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Stockwell S, Schofield P, Fisher A, Firth J, Jackson S, Stubbs B, Smith L. Digital behavior change interventions to promote physical activity and/or reduce sedentary behavior in older adults: A systematic review and meta-analysis Experimental Gerontology. 2019.
• How effective are digital behaviour change interventions in increasing physical activity and reducing sedentary behaviour among older adults?
• Although people today are living longer than their predecessors, quality of life and health are not guaranteed as individuals reach older age.
• Physical activity and sedentary behaviour are known to influence individuals’ likelihood of developing non-communicable diseases and experiencing healthy ageing, but most older adults remain insufficiently active.
• Digital behaviour change interventions (DBCI) have the potential to reach many older adults, promoting physical activity and reducing sedentary time.
• The aim of this review is to examine the effectiveness of DBCI interventions in increasing physical activity and reducing sedentary behaviour among older adults.
• Review authors conducted a detailed search of three research databases in March of 2018.
• Search terms were generally related to physical activity, sedentary behaviour, older adults, and DBCI.
• Articles were eligible for inclusion if they were written in English and published in an electronic journal article.
• A total of 1,990 articles were retrieved from the initial search, of which 22 were included in this review.
• This research was funded by the Positive Ageing Research Institute at Anglia Ruskin University in England. No conflicts of interest were declared.
• Of the included studies, 12 were from North America, one was from Australia, one was from New Zealand, one was from Malaysia, and only three were from Europe.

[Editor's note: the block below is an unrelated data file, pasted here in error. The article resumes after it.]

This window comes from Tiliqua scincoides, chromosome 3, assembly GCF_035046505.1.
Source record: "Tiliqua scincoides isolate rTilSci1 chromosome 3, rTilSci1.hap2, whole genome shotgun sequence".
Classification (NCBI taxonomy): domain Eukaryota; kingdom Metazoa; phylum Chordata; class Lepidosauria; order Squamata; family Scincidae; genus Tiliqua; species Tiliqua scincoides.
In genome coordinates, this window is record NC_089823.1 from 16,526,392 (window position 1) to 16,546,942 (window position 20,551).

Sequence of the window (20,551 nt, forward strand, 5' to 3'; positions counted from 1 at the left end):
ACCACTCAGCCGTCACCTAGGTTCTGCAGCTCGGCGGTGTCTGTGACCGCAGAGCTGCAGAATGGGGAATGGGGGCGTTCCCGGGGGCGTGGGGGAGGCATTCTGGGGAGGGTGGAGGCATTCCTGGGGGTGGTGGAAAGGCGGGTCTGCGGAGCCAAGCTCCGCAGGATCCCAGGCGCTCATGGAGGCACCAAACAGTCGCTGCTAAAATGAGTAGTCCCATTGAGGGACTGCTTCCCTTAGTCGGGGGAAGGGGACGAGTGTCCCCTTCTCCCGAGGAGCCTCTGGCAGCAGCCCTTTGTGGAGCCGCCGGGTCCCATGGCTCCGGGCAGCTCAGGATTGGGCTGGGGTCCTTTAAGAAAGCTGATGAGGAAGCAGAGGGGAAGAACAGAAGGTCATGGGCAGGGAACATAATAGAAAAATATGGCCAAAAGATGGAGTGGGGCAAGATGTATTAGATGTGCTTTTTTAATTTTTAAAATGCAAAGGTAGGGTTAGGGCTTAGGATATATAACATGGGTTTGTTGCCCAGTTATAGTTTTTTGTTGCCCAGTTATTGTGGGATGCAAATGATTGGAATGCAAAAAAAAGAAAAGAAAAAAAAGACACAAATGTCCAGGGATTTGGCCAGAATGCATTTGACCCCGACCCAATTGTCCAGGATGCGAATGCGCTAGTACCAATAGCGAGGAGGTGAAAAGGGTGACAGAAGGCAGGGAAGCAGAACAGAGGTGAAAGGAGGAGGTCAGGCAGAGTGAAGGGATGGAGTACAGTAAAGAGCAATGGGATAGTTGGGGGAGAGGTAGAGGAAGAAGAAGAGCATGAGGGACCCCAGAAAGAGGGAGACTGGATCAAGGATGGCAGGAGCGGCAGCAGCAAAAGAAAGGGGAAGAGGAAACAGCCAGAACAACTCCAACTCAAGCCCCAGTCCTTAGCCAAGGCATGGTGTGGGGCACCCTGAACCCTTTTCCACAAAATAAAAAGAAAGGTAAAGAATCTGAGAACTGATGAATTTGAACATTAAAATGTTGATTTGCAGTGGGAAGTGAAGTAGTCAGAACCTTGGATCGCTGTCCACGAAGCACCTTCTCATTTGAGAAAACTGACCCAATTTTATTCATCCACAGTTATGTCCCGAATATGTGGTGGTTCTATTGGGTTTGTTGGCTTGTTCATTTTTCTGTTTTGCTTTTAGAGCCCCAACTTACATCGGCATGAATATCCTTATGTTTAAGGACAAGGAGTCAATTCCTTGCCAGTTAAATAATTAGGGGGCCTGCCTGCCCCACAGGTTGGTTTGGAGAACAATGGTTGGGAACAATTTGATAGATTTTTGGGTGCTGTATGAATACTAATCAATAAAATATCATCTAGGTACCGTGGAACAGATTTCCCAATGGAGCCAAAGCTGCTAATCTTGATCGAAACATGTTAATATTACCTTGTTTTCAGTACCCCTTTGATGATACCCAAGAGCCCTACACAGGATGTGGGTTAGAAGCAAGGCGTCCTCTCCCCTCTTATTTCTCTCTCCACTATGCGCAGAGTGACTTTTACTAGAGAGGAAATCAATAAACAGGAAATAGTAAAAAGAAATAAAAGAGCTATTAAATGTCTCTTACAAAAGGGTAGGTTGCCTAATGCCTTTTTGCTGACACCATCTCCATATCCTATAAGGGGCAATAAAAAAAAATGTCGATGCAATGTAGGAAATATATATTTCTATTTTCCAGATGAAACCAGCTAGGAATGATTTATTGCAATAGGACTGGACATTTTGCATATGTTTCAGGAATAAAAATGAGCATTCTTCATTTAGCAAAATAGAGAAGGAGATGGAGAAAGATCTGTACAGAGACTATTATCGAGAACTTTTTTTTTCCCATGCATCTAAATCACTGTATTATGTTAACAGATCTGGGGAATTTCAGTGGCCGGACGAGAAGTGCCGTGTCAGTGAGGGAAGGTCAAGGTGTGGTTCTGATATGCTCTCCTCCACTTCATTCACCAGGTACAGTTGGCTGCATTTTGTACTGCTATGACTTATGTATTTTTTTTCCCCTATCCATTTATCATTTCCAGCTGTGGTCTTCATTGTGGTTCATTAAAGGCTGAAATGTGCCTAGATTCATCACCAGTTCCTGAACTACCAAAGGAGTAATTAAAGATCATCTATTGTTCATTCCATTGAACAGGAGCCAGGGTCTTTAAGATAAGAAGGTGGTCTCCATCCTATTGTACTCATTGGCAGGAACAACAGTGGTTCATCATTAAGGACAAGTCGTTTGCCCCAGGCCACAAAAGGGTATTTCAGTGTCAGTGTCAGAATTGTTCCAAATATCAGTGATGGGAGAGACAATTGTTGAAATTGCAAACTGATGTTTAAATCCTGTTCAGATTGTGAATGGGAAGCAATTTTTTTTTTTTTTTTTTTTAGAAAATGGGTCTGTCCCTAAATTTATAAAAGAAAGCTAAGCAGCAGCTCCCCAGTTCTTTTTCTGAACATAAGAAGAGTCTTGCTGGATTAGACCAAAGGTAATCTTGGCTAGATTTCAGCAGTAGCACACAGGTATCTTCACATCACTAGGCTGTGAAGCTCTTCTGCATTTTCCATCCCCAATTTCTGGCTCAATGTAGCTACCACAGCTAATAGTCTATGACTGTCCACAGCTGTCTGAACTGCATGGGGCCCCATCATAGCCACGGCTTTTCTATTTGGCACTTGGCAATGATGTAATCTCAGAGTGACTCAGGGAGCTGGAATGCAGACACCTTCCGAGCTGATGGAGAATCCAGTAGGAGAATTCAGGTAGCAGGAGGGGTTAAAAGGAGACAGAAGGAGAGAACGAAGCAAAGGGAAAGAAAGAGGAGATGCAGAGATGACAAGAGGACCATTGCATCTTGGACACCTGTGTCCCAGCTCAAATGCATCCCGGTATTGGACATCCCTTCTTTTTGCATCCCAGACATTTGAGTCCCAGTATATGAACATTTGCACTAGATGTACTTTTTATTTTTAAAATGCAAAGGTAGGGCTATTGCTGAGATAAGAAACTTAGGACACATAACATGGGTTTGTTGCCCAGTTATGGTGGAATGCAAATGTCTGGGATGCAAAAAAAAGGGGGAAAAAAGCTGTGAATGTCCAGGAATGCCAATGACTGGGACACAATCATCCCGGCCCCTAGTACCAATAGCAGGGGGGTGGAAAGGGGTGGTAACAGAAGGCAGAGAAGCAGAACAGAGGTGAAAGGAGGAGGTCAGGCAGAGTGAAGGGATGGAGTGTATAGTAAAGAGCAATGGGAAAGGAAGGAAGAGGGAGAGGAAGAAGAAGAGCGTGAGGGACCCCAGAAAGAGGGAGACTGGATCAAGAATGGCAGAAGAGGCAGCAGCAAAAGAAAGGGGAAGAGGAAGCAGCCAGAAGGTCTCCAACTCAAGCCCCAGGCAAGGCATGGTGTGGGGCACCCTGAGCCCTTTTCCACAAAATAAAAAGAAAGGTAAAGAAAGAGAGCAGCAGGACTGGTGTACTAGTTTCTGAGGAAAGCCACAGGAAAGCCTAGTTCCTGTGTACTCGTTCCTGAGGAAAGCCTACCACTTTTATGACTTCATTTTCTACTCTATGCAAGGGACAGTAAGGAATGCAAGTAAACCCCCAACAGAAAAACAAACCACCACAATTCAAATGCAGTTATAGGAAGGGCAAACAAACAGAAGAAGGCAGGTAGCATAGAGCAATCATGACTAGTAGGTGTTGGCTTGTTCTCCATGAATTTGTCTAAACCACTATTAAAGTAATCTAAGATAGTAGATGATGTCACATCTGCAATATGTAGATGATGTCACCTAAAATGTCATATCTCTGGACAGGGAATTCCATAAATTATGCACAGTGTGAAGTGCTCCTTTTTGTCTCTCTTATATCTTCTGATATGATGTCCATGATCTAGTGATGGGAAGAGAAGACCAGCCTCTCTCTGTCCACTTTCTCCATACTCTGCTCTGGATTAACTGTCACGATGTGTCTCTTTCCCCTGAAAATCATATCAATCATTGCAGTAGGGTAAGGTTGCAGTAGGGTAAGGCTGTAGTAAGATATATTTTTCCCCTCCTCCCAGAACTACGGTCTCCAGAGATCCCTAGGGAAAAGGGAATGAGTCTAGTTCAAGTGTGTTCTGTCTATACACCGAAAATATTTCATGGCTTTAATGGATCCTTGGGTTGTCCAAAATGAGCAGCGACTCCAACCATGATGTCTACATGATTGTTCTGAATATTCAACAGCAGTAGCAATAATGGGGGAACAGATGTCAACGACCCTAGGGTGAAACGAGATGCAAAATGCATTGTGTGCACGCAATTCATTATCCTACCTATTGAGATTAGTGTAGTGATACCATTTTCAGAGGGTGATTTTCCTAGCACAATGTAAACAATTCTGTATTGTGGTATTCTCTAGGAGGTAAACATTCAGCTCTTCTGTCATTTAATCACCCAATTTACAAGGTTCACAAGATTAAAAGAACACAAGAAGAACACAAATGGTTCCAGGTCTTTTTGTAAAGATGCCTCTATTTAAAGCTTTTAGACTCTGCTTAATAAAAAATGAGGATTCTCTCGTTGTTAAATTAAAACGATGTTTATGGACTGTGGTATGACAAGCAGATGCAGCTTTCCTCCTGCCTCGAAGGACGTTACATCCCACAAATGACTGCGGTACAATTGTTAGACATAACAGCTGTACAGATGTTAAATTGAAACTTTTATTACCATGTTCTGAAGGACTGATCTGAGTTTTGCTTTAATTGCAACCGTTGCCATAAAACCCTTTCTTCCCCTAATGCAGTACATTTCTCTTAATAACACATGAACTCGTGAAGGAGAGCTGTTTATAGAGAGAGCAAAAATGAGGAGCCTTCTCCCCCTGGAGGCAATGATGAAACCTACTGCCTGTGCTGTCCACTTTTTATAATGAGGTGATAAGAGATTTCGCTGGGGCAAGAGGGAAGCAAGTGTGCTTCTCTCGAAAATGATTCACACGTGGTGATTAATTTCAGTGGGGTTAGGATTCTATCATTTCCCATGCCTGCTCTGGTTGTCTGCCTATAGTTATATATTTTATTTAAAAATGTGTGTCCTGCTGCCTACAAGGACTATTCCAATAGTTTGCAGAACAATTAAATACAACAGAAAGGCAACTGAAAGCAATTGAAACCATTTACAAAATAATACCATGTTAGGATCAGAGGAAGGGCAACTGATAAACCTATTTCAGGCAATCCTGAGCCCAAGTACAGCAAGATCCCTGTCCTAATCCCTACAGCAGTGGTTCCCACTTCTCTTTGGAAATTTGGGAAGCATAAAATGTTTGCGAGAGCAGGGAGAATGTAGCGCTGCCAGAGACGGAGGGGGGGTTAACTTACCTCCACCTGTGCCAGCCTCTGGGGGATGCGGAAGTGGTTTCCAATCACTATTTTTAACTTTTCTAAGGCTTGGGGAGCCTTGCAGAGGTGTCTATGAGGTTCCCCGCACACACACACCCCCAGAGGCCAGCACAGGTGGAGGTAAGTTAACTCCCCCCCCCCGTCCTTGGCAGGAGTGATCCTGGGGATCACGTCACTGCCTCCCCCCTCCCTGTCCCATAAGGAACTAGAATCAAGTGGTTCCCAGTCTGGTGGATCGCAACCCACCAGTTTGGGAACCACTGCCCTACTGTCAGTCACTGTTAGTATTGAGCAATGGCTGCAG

• Interventions included group-based education and social support, individualized physical activity prescriptions, use of activity monitors, tables with conversational agents, internet-based physical activity programs, exercise groups, smartphone apps, gaming consoles, SMS text messages, virtual reality programs, and telephone coaching.
• The most commonly employed behavioural change techniques were goal setting, problem solving, feedback on behaviour, self-monitoring of behaviour, social support, instruction on how to perform a behaviour, demonstration of the behaviour, and behavioural practice.
• The review suggested that digital behaviour change interventions increased total physical activity of older adults overall. Specifically, they increased moderate-to-vigorous physical activity by 52min/week and reduced sedentary time by 58 min/day. Reductions in systolic blood pressure and improvements in physical functioning were also observed.
• Researchers found that DBCI may increase physical activity and physical functioning and reduce sedentary time and systolic blood pressure in older adults.
• However, more high-quality studies are required to confirm these results.